The exercise of discipline is often a painful experience — not only for the one disciplined, but for the one who disciplines him as well. Although the Vatican did not intend to cause Father Curran distress (indeed, the Sacred Congregation made every effort to find a mutually acceptable solution), no one can deny that his situation now is painful. Cardinal Ratzinger, too, is now thrust into a public controversy which he would prefer to have avoided; likewise Pope John Paul II, the American bishops, and administrators at Catholic University. Setting aside the theological and ecclesiological questions at issue, one can readily acknowledge the heavy personal cost of l’affaire Curran.
Still, discipline, however painful, is a necessity. Without discipline there can be no community; without community, no Church. In the quest for salvation, the Church requires personal sacrifices of all its members. Anyone who boards Peter’s barque must be ready to acknowledge the primacy of the universal Church — ready to serve the demands of the common good.
For a pilgrim Church, constantly facing new challenges and meeting new demands, different eras require different sorts of sacrifice. For a generation, since the close of the Second Vatican Council, Catholicism has seen a dramatic period of experimentation and renewal. (The human cost of that change, too, is all too obvious today.) But that era of dramatic change is now drawing to its close.
Like Pope John XXIII before him, Pope John Paul has read the signs of the times, and seen new requirements for the common good. In Pope John’s time, the primary need for the Catholic Church was renewal; in Pope John Paul’s, the primary need is restoration. The Pope sees perilous times ahead for the Church. To prepare for the coming trials, he was called for greater unity within the church. Toward that end the Pontiff has demanded discipline first from those who are closest to him. So John Paul (and his subordinates, in this case Cardinal Ratzinger and the Sacred Congregation) turn to those who speak in the pope’s name — theologians at pontifical universities.
In this process of consolidation, one crucial task is the restoration of theological consistency. After twenty years of upheaval, the Church must restore the right of ordinary Catholics to receive accurate instruction in their faith. Thus the case of Father Curran. And here the issues are blessedly clear. No one, least of all Father Curran himself, denies that his views on sexual ethics are at odds with the teachings of the Magisterium.
On the spiritual level — the only level that matters — the Catholic Church is the communion of saints. The Pope’s authority comes not from his own person, nor from some ordinary organizational process, but from the Holy Spirit working through the millions of ordinary prayerful Christians, both the living and the dead. To explain the authority of tradition, Chesterton spoke of the “democracy of the dead.” Nowhere is that authority, that democracy, more powerful than within the Church. When the Roman Pontiff is called the “servant of the servants of God,” that title implies his responsibility to all the faithful, living, dead, and yet unborn. The Pope is not a free agent; his authority is tightly circumscribed by, and subordinate to, the overarching authority of living Catholic tradition. As helmsman on Peter’s barque, he holds the rudder; but he does not govern the winds.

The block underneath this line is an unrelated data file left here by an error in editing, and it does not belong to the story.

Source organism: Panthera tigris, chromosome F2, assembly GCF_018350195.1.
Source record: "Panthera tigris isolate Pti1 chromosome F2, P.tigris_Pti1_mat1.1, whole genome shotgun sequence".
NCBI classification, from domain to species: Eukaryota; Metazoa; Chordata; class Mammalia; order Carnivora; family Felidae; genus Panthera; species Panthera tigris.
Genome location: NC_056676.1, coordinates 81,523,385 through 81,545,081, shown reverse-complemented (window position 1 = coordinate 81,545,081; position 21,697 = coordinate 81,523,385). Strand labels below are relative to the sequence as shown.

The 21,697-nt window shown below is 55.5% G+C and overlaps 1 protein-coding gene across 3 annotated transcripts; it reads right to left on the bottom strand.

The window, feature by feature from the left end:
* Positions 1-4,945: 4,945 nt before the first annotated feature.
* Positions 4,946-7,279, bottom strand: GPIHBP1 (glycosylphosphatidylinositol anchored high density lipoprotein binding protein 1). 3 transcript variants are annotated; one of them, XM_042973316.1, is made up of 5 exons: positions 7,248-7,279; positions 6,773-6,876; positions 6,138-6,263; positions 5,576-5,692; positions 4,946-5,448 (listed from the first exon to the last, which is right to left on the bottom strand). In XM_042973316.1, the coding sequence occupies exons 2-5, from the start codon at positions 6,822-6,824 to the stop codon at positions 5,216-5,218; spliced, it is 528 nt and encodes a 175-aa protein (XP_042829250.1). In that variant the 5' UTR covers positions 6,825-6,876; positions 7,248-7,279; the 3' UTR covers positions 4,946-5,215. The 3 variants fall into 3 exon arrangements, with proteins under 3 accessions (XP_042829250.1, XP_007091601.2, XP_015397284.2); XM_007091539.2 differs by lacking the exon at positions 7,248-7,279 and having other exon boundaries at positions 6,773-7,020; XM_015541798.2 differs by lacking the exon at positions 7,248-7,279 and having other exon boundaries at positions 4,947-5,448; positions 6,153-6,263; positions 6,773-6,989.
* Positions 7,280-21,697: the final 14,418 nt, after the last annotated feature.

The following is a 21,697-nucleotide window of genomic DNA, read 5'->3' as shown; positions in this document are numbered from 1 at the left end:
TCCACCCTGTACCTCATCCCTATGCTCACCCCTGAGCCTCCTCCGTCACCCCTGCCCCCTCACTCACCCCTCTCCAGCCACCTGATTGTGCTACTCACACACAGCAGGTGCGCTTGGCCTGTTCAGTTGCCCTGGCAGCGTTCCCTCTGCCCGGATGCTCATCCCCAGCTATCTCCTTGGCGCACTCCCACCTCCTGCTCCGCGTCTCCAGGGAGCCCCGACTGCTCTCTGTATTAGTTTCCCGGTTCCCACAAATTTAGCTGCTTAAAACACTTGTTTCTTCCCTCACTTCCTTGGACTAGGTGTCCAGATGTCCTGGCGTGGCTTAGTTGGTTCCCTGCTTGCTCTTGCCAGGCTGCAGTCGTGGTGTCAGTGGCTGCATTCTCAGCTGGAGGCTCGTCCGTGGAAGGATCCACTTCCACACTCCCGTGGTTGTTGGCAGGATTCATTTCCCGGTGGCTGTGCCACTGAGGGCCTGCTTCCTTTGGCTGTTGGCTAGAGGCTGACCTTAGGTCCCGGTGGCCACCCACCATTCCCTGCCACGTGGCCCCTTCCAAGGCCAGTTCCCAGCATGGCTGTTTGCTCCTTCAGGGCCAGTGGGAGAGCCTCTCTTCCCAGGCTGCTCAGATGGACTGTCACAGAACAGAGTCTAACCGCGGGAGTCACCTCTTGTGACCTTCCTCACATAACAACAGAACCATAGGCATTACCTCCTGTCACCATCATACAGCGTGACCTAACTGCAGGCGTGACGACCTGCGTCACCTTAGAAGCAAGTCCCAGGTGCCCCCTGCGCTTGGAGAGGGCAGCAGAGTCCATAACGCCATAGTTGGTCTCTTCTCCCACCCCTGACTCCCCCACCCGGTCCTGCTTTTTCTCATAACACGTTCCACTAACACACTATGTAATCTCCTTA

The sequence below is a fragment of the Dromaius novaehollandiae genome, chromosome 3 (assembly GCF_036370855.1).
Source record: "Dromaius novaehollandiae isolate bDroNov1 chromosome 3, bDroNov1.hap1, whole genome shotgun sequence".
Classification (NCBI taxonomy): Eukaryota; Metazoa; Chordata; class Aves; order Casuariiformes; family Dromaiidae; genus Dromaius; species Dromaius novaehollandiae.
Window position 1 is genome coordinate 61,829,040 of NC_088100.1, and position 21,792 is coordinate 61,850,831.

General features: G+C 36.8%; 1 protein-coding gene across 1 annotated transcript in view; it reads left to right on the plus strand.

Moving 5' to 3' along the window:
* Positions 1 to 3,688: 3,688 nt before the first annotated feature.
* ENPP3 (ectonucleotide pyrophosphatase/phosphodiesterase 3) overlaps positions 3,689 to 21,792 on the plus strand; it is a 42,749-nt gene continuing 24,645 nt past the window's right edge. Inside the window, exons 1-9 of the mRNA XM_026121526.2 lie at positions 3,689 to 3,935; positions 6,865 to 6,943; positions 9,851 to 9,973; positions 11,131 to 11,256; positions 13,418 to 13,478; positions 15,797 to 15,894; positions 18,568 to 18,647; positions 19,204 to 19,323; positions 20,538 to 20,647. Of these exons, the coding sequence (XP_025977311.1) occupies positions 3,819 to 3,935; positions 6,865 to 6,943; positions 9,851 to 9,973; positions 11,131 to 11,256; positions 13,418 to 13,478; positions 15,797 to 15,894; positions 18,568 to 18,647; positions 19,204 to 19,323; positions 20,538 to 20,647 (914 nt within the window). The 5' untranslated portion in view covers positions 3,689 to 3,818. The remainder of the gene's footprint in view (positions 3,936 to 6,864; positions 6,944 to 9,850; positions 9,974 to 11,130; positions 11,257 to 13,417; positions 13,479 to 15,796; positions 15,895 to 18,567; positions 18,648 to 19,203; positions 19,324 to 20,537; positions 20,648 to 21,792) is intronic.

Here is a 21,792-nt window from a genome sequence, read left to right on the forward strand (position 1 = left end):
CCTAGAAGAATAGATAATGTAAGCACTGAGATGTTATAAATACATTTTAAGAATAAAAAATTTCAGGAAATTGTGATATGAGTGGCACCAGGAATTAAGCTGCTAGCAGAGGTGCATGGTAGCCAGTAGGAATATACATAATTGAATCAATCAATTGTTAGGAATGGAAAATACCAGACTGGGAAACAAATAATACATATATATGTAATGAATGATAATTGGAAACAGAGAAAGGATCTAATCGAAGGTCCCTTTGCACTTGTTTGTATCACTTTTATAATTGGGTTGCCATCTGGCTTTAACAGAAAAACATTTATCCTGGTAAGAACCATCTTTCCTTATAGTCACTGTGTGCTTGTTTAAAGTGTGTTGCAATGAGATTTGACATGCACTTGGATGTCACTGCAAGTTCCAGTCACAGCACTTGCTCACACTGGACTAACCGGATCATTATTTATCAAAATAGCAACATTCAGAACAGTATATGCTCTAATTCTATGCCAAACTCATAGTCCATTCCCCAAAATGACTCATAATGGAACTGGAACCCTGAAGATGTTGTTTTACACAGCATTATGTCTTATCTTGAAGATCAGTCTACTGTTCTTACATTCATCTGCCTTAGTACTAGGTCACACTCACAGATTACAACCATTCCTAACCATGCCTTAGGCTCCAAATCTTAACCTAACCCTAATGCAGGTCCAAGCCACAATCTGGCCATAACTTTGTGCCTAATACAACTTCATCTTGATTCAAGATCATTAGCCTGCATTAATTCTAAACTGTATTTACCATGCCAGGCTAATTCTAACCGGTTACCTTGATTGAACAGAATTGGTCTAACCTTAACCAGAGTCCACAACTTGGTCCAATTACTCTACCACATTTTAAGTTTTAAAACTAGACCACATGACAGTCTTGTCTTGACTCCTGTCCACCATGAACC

Thus when Cardinal Ratzinger — clearly acting under the Pope’s instructions — revoked Father Curran’s license to teach as a Catholic theologian, he was not exercising his power arbitrarily. Quite the opposite; he was responding to the implacable demands of the common good. He had no choice.
Newspaper headlines and television interviews have produced a remarkable confusion about the case of Father Charles Curran. To restore some clarity to the discussion, it is important too to recognize what issues are not involved.
First, in removing his license to teach as a Catholic theologian, the Vatican did not compromise Curran’s academic freedom. He remains free to speak, to write, to research. Press reports to the contrary notwithstanding, Curran has not been “silenced.” He may remain on the faculty at Catholic University; he may teach theology at some other school. The Vatican is simply making it clear that when Curran speaks, listeners should not assume that they are hearing authentic Catholic theology. In everyday terms, we might call this an issue of truth in packaging.
Second, the Vatican action is not intended as a personal punishment for Father Curran. Neither Cardinal Ratzinger nor any other competent official has questioned Curran’s moral character, his commitment to scholarship, or his love for the Church. Nor, for that matter, has anyone questioned his professional competence as a theologian. The question is whether he might accurately be called a Catholic theologian.
Third, the Vatican action is not an attempt to “extend the authority” of the papacy. For centuries loyal Catholics have recognized their bishops, and principally the bishop of Rome, as final arbiters on matters of faith. In American jurisprudence, we recognize the Supreme Court’s authority to determine the constitutionality of a law; similarly, Catholic theologians recognize the authority of the Magisterium to define what is, and what is not, Catholic teaching.